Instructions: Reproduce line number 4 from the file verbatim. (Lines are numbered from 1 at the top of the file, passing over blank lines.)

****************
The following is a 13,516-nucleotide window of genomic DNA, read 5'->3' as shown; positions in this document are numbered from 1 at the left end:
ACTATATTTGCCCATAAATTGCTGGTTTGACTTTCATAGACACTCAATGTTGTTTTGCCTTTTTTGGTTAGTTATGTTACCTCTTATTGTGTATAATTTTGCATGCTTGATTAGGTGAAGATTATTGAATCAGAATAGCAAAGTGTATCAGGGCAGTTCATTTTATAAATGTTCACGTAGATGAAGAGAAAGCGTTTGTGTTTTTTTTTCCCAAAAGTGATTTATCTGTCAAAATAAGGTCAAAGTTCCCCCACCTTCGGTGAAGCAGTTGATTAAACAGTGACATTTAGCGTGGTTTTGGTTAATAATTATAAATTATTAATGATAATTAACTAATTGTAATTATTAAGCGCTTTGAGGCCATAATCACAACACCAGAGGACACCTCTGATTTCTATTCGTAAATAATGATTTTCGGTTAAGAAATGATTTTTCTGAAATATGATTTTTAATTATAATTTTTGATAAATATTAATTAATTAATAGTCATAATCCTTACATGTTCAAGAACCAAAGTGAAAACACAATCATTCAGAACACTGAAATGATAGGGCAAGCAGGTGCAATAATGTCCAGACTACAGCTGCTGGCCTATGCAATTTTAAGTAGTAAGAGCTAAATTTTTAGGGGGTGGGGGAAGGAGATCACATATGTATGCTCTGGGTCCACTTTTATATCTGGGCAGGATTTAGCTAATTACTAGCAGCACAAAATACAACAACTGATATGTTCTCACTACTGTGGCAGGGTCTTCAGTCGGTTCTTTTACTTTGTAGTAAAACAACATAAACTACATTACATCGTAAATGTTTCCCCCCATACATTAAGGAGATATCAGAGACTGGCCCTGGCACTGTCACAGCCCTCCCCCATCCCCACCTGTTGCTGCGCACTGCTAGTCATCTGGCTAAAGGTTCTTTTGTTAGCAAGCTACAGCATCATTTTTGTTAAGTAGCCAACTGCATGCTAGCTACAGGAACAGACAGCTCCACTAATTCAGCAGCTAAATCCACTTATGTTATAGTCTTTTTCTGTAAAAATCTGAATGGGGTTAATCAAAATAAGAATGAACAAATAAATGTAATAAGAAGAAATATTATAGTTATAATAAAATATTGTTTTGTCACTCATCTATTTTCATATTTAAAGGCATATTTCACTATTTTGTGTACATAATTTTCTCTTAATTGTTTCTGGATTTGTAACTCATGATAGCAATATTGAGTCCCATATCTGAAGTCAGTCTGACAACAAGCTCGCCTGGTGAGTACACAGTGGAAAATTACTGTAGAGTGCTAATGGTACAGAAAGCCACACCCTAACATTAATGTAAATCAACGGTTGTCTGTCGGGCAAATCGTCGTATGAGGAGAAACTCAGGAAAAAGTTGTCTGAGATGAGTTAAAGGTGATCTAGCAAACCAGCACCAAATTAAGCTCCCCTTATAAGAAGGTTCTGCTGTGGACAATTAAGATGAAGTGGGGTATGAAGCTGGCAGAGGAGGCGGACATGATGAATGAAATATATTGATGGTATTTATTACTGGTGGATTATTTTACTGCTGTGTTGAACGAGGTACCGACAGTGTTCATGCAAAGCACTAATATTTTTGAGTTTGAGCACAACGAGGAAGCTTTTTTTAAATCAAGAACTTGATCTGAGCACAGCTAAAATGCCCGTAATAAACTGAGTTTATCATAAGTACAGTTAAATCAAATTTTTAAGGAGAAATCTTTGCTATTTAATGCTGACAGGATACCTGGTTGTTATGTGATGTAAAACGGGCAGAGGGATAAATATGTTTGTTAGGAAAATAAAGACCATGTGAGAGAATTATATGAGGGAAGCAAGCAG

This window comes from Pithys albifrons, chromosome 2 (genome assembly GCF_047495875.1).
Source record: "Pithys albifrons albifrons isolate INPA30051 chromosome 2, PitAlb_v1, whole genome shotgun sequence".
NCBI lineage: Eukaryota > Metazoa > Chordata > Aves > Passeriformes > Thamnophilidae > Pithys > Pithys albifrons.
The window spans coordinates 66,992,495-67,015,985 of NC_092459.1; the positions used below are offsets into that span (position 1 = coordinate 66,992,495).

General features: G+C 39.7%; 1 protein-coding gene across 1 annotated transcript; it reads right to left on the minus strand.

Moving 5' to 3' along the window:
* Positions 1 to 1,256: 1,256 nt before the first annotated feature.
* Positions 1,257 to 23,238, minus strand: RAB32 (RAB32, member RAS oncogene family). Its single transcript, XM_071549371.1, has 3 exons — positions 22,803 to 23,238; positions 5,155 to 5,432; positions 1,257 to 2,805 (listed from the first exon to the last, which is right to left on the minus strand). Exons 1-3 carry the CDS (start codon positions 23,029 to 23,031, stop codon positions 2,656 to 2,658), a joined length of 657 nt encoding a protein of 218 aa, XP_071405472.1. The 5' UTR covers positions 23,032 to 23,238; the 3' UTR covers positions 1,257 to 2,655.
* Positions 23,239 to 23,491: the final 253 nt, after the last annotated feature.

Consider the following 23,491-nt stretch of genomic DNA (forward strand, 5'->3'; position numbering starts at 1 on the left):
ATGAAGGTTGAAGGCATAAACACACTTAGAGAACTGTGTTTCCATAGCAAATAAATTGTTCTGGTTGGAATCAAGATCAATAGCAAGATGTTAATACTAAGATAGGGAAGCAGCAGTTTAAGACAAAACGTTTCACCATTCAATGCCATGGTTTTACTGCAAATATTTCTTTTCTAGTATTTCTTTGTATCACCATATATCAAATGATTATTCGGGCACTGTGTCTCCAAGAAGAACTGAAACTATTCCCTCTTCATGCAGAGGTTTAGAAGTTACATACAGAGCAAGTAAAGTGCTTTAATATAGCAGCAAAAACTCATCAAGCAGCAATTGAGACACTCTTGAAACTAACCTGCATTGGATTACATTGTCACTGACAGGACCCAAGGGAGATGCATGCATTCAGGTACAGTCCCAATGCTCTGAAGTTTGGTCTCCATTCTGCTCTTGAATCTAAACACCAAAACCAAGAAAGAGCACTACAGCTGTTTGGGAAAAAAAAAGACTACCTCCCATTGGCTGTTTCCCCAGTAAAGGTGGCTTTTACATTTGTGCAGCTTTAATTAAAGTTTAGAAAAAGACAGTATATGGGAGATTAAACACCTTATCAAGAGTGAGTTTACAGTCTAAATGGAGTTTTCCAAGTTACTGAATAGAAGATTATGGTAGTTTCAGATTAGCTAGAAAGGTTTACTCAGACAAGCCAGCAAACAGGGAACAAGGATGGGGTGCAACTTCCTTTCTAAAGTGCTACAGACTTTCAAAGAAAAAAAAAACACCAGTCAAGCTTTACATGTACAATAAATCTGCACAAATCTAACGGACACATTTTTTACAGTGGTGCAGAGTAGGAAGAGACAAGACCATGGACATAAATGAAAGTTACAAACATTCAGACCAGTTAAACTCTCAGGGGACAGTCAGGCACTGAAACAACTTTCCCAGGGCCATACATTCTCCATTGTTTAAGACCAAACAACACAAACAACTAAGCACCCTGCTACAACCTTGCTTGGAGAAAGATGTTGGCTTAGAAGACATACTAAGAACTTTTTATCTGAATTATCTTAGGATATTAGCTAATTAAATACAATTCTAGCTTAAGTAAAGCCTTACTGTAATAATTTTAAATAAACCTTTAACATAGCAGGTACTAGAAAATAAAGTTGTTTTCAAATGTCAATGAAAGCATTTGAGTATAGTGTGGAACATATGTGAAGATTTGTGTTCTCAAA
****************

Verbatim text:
Source record: "Pithys albifrons albifrons isolate INPA30051 chromosome 2, PitAlb_v1, whole genome shotgun sequence".